When pregnant women develop gestational diabetes early in pregnancy, their children may face a higher risk of developing autism, researchers said Tuesday.
While the findings in the Journal of the American Medical Association (JAMA) does not prove that diabetes in pregnancy causes autism, researchers said their findings highlight a link that deserves further study.
Autism is a developmental disorder that affects as many as one in 68 children in the United States, and its causes remain poorly understood.
Gestational diabetes affects nearly one in 10 women, and is a high blood sugar condition that arises while in pregnant women who did not previously have diabetes.
The study spanned the electronic health records of more than 322,000 children born between 28 and 44 weeks at Kaiser Permanente Southern California medical centers between 1995 and 2009.
The children were followed for an average of five and a half years after birth.
Women who developed gestational diabetes by the 26th week of pregnancy had a 63 percent higher risk of having offspring with autism than children whose mothers did not have gestational diabetes.
After accounting for factors such as maternal age, education, race and ethnicity and household income, the increased risk of autism associated with gestational diabetes was 42 percent.
There was no higher risk of autism in women who developed gestational diabetes later than the 26th week of pregnancy.
“The exposure of fetuses to maternal hyperglycemia may have long-lasting effects on organ development and function, but whether this can disrupt fetal brain development and heighten risk for neurobehavioral developmental disorders in offspring is less clear,” said lead author Anny Xiang of the Kaiser Permanente Southern California Department of Research and Evaluation.
“Future studies should address whether early diagnosis and treatment of gestational diabetes can reduce the risk of autism.”
Giuliani’s potential witness tampering in Ukraine is impossible to separate from Trump: Judiciary Democrat
On Thursday's edition of MSNBC's "The Beat," Rep. Eric Swalwell (D-CA) broke down how Rudy Giuliani's misconduct in Ukraine is "inseparable" from President Donald Trump's.
"To everyone who asks whether we are moving too quickly, I say the president's lawyer is moving quickly to continue to ask a foreign government to cheat our elections, and doing nothing is completely off the table," said Swalwell, who sits on the House Intelligence and Judiciary Committees, the two most crucial committees in the impeachment inquiry. "We have to secure our elections. We have powerful, uncontradicted evidence now. And now is the time to hold the president accountable and determine just which impeachment articles we should proceed with."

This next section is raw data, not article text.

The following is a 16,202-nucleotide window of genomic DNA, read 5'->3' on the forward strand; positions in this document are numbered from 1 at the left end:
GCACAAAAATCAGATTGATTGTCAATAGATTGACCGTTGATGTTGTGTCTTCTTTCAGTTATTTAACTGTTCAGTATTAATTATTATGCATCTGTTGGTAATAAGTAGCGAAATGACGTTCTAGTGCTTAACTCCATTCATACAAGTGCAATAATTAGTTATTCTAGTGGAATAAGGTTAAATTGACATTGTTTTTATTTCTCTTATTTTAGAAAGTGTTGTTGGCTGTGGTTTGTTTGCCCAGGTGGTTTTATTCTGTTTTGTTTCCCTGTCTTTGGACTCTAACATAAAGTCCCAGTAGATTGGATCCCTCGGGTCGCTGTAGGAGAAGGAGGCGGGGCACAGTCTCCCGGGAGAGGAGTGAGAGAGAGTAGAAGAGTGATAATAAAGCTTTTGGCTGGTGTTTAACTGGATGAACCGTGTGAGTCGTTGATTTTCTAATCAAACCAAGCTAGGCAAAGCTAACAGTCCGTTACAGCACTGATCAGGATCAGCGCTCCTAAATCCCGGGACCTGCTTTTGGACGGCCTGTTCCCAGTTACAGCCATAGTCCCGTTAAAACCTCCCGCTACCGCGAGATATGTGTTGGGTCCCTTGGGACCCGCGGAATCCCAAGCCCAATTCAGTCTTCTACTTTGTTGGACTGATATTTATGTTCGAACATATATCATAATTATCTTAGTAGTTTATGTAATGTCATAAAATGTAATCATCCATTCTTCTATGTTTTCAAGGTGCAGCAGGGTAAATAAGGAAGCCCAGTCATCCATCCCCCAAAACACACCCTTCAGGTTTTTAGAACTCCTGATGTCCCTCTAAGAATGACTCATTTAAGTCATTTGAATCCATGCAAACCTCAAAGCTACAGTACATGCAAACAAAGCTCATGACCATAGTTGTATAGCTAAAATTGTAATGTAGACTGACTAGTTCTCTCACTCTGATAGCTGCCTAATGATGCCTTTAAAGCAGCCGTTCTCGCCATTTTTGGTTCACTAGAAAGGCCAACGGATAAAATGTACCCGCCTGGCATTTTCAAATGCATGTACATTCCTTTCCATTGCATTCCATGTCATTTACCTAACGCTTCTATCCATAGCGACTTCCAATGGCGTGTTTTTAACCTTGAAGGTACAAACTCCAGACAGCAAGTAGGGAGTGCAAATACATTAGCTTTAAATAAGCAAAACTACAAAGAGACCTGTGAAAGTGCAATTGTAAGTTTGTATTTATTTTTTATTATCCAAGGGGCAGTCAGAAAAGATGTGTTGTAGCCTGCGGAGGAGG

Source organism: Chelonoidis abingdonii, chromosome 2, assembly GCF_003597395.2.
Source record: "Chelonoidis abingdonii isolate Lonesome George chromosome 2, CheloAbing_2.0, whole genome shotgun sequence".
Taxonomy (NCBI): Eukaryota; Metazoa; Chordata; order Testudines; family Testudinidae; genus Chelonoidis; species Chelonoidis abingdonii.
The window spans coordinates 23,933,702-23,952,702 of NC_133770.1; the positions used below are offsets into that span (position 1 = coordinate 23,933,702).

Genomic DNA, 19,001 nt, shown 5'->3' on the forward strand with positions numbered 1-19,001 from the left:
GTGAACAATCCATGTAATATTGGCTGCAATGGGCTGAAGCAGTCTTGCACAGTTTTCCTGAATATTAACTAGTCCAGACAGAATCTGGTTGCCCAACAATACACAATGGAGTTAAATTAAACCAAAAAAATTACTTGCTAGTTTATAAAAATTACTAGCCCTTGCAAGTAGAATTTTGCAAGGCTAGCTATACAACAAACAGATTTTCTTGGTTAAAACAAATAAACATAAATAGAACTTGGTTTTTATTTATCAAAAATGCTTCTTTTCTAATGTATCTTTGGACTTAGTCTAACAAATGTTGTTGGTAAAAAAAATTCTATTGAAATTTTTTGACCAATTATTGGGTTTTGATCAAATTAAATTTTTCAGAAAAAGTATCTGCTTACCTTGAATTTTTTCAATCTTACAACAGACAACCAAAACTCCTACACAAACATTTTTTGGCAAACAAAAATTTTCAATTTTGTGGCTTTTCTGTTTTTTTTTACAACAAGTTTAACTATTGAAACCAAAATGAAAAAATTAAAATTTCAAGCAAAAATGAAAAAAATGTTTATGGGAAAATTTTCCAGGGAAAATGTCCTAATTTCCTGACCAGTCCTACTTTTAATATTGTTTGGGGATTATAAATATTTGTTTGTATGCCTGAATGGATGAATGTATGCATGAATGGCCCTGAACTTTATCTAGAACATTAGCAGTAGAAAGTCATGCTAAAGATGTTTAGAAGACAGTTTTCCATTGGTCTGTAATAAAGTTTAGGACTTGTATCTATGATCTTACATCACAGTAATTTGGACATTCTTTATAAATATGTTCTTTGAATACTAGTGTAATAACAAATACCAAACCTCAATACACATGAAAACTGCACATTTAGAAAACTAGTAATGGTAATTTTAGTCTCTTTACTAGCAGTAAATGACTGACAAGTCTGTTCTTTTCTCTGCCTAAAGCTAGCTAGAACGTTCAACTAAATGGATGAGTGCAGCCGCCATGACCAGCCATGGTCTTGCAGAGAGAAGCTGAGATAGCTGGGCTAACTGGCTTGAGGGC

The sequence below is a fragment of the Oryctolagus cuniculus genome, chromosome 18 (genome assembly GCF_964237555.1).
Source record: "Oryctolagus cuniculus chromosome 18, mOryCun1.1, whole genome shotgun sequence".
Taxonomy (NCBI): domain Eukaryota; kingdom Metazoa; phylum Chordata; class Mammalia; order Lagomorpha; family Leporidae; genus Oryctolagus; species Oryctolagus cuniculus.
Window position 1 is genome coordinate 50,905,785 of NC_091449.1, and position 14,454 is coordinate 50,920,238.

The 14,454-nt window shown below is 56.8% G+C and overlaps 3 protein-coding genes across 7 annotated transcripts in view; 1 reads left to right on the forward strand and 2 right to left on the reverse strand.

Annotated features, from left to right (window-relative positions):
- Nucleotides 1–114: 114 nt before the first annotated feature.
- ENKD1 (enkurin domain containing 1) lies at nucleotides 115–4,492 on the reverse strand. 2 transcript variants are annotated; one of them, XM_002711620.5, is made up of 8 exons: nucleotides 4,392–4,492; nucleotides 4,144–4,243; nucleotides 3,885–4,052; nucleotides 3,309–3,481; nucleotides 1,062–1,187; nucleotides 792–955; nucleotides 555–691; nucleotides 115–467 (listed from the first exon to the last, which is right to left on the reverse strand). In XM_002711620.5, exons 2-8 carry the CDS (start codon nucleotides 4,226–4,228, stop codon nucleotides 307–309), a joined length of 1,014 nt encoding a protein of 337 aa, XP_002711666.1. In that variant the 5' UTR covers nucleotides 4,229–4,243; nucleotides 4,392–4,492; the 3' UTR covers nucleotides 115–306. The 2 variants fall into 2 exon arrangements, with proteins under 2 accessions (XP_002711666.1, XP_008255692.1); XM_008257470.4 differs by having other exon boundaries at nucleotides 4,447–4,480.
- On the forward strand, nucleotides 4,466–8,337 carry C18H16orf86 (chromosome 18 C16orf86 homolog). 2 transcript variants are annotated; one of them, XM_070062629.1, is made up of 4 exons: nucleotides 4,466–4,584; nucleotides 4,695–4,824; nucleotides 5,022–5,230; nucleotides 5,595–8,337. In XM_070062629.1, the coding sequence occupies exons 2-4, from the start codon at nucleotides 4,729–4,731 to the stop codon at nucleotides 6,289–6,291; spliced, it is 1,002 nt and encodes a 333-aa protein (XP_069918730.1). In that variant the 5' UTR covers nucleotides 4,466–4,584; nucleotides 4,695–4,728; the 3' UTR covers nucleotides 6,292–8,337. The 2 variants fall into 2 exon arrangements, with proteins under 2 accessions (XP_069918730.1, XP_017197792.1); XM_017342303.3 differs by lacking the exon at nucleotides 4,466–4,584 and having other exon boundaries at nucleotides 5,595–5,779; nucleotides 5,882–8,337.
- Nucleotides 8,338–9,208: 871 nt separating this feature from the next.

Financial groups gave $745 billion for 258 new coal power plants: Report
Financial institutions have chaneled $745 billion over the past three years to new coal power projects worldwide despite effort to reduce fossil fuel use to fight climate change, a report released Thursday said.
The amount was calculated using data covering both lending and underwriting between January 2017 and September 2019 for all 258 coal plant developers identified in the Global Coal Exit List, drawn up by the Urgewald and BankTrack groups.
Altogether, the report cites more than 1,000 new coal power stations or units in the pipeline.
"Most of the top banks providing loans or investment banking services to these companies acknowledge the risks of climate change, but their actions are a slap in the face to the Paris Climate Agreement," said Greig Aitken, climate campaigner at BankTrack.
‘Why not cooperate?’ CNN’s Wolf Blitzer hammers Pence’s chief of staff over impeachment stonewalling
On Thursday's edition of CNN's "The Situation Room," anchor Wolf Blitzer challenged Vice President Mike Pence's chief of staff Marc Short to justify the administration's stonewalling of the impeachment inquiry.
"Wolf, the reality is that the last three years, they've been trying to overturn the will of the American people. They're trying to take away the votes of the American people," said Short. "This whole impeachment has been a sham. What they've tried to prove there is no proof of ... I think it sets a dangerous precedent."
"Here's what I don't understand," said Blitzer. "If the president has nothing to hide, it was a perfect phone call with the president of Ukraine, why not cooperate, provide the documents, why not let individuals go before the committees and testify?"